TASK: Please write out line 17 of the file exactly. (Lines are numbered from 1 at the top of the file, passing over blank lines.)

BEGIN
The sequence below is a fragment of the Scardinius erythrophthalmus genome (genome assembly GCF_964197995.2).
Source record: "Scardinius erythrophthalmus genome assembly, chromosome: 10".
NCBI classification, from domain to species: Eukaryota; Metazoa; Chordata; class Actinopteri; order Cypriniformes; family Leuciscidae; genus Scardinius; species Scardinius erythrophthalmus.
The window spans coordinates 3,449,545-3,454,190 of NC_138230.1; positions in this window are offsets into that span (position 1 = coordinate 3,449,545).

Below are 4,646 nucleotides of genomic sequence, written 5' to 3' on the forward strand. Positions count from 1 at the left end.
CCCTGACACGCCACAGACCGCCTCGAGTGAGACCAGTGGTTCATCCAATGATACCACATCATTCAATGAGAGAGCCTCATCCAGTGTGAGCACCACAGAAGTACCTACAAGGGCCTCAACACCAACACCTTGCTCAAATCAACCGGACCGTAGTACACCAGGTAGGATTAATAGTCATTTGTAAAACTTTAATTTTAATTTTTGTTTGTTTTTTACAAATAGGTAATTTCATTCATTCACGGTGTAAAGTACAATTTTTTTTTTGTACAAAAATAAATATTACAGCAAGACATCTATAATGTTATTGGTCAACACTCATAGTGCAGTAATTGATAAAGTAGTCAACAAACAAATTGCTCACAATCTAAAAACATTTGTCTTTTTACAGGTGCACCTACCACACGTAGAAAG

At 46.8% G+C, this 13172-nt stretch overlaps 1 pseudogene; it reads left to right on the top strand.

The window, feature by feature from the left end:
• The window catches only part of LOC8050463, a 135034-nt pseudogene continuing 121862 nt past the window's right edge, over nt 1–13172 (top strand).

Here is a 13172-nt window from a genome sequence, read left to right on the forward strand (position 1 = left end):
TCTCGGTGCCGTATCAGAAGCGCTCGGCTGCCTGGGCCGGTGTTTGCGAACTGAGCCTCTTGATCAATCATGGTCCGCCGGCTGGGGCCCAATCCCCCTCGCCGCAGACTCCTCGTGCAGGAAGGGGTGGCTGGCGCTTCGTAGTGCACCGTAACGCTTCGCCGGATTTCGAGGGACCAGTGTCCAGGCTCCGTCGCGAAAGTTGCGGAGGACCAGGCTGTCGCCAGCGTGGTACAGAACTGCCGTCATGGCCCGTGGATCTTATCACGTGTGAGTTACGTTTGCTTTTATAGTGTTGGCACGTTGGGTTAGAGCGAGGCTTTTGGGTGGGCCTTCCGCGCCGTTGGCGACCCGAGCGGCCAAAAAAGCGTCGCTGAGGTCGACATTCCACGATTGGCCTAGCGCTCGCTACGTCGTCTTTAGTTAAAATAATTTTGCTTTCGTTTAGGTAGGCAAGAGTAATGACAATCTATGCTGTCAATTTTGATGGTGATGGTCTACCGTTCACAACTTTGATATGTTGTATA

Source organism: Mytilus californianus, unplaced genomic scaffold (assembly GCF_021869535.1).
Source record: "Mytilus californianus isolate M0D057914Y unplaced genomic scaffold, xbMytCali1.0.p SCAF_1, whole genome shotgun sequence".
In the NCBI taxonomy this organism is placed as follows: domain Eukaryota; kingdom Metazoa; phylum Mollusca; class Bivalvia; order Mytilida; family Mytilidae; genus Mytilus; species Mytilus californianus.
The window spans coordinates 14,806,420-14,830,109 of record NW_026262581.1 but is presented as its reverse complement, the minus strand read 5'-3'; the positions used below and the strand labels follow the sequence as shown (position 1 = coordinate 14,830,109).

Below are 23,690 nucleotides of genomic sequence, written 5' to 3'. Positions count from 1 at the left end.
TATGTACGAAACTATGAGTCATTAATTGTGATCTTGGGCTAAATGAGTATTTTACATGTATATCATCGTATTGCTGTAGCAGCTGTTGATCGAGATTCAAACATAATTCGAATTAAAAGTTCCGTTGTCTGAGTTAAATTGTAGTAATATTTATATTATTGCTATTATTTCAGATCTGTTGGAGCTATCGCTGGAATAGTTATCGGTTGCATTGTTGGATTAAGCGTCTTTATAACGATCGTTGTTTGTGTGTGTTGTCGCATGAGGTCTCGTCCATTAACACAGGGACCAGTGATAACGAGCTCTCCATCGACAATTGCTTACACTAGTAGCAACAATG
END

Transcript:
TATGTACGAAACTATGAGTCATTAATTGTGATCTTGGGCTAAATGAGTATTTTACATGTATATCATCGTATTGCTGTAGCAGCTGTTGATCGAGATTCAAACATAATTCGAATTAAAAGTTCCGTTGTCTGAGTTAAATTGTAGTAATATTTATATTATTGCTATTATTTCAGATCTGTTGGAGCTATCGCTGGAATAGTTATCGGTTGCATTGTTGGATTAAGCGTCTTTATAACGATCGTTGTTTGTGTGTGTTGTCGCATGAGGTCTCGTCCATTAACACAGGGACCAGTGATAACGAGCTCTCCATCGACAATTGCTTACACTAGTAGCAACAATG